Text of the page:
Geneva Lake, Wis. - Amid the quiet groves of Walworth County nestles this beautiful lake, which has within a few years become one of the most popular of Western summer resorts. The lake is 8 miles long and 2 miles wide, and its beach presents a charming succession of headlands, inlets and bays, in bold relief, while the surrounding shores are picturesque with undulating prairie, and verdant hills and groves, dotted on every hand with the beautiful homes of wealthy residents of Milwaukee and Chicago. Fish abound in the lake, from artificial culture, and its surface is brilliant with row-boats, sail-boats and steam-yachts during the warm season. The vicinity is admirably fitted for the pleasures of camp-life.

Geneva (N. Y.) and Seneca Lake- Poets, artists and pleasure-seekers find in the village of Geneva, N. Y., a genial resort. Lying on the hillside which forms the western shore of Seneca Lake, its handsome residences and thrifty appearance commend it to the tourist; while the lake, one of the largest in the State, (being 36 miles long and 2 miles wide), is beautiful in itself, and delightful in its surroundings.

Geysers - Springs of boiling water, called "Geysers," are found in certain districts of Colorado, California, Wyoming, Montana, Idaho and' New Mexico. Some of the most remarkable of these springs are in the " Devil's Canon," in the Napa Valley, Sonoma County, Cal. A narrow ravine between high hills, and filled continually with vapor, contains a large number of hot, cold, common and boiling springs, within short distances of each other, differing materially in their odors, colors and taste. Some are strongly impregnated with sulphur, salt or alum. An opening in a hill-side, about 8 feet in diameter, and known as the "Steampipe," throws upward a continuous flow of steam to the height of from 50 to 200 feet, accompanied with a roaring noise. Another, known as the "Witches' Caldron," pours forth a stream of sulphurous black mud. Along the Fire-Hole River, in Wyoming, are two large groups of real geysers. The region about them is subject to earthquake shocks. These geysers are usually very quiet before an eruption. Sixty-seven were found to have a temperature ranging from 106 to 198 degrees. The water is thrown upward a distance ranging from 5 to 50 feet; one at the head of the valley - "Old Faithful" - reaches a height of 130 feet; the "Beehive," 219 feet, and the " Giantess," 250 feet.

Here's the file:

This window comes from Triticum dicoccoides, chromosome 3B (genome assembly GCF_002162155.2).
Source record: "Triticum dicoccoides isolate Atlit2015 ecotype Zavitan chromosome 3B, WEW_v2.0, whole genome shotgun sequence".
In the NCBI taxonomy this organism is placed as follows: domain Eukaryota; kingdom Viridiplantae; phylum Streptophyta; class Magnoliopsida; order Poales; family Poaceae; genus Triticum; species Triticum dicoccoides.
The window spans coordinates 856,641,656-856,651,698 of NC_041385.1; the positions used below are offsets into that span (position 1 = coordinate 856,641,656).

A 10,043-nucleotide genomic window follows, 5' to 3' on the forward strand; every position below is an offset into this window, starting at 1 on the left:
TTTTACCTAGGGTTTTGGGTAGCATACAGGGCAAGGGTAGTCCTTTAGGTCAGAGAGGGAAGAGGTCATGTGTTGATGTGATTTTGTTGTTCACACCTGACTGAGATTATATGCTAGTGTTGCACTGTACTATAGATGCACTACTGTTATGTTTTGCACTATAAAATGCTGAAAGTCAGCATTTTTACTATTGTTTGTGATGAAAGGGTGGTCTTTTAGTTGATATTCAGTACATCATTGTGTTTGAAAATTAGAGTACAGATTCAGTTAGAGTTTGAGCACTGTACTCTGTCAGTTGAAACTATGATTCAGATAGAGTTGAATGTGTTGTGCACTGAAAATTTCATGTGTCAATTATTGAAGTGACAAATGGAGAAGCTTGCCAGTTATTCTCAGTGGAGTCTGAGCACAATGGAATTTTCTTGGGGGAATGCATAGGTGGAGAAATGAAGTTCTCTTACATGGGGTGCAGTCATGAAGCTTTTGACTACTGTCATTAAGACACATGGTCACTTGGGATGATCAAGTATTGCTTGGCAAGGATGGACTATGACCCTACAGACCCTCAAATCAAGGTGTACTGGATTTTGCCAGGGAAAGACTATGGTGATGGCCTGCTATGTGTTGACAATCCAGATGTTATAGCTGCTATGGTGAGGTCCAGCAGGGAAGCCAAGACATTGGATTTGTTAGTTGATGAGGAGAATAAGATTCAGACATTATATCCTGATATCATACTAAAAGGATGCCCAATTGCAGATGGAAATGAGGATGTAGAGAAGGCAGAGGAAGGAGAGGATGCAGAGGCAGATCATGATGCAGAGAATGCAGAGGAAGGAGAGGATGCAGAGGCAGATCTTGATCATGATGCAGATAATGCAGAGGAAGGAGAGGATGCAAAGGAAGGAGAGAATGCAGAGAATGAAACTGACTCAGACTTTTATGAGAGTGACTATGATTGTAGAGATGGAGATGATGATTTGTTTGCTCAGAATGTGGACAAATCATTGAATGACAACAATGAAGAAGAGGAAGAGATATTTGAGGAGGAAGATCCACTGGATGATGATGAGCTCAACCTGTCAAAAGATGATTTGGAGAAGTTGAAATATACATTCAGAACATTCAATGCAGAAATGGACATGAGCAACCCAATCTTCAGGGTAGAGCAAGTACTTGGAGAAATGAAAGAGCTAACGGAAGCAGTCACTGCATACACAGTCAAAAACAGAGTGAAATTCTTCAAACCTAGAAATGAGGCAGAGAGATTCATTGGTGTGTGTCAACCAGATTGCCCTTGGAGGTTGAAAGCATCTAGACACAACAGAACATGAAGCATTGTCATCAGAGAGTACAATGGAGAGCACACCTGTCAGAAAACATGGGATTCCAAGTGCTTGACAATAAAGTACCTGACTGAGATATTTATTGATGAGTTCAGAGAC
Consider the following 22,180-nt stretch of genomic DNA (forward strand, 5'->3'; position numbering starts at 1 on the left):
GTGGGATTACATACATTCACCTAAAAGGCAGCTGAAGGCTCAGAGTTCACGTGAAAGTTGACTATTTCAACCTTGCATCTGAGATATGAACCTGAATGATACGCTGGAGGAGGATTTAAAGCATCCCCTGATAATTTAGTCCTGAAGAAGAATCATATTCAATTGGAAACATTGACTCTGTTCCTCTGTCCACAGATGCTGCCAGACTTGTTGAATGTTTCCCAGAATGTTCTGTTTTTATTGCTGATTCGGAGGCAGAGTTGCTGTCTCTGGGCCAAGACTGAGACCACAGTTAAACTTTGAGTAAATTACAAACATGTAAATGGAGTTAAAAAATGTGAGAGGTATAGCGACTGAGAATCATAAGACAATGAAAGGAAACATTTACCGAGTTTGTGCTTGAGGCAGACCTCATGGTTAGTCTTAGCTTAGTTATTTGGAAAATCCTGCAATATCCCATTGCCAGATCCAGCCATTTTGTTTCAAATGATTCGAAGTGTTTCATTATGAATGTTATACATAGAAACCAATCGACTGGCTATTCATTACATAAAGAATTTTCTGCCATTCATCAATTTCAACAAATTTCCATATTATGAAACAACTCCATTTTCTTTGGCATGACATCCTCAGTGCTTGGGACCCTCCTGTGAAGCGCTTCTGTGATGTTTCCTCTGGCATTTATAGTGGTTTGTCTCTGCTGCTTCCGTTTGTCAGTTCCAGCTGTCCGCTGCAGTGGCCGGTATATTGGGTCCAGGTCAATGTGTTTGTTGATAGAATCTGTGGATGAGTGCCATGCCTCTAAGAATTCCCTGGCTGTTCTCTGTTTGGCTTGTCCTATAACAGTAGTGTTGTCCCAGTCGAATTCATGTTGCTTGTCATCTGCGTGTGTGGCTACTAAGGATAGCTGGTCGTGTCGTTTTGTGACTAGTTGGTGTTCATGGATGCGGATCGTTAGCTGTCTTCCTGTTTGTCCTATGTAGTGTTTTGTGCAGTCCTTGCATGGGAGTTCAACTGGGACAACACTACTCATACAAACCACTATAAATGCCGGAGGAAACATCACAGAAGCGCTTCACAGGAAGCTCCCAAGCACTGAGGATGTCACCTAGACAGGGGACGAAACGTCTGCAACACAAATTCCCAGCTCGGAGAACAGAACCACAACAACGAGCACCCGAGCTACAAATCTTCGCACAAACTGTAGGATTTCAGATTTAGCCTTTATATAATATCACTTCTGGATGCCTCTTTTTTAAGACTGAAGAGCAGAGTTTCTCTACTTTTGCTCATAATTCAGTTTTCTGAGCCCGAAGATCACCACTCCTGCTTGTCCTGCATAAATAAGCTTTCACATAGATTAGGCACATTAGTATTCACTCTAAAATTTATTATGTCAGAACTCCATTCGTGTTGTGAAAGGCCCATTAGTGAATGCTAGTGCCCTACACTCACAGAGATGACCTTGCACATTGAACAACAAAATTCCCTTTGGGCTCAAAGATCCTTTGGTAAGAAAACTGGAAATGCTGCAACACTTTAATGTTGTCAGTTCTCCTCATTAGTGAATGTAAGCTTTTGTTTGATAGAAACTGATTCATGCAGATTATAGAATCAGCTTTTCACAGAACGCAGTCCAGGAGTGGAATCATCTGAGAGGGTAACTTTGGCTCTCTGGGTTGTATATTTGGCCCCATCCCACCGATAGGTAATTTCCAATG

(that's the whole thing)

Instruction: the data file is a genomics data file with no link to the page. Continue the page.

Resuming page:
Hot Springs, Ark. - The United States Government controls these medicinal springs, which are situated near the Washita River, where numerous streams flow from the side of Hot Springs Mountains, to the extent of 500,000 gallons per day. The waters are greatly esteemed for the relief of scrofulous, rheumatic and chronic affections of various kinds, and are charged with carbonates, especially carbonic acid. They have been known since 1820.

Hot Springs. Va. - About 130 miles from Richmond, in Bath County, Va. at an altitude of 4,000 feet above the ocean, numerous springs of hot and cold medicinal waters, suitable both for drinking and bathing purposes, have acquired an enviable reputation among health-seekers. Near the springs a mountain stream dashes over a cliff, falling a distance of about 200 feet.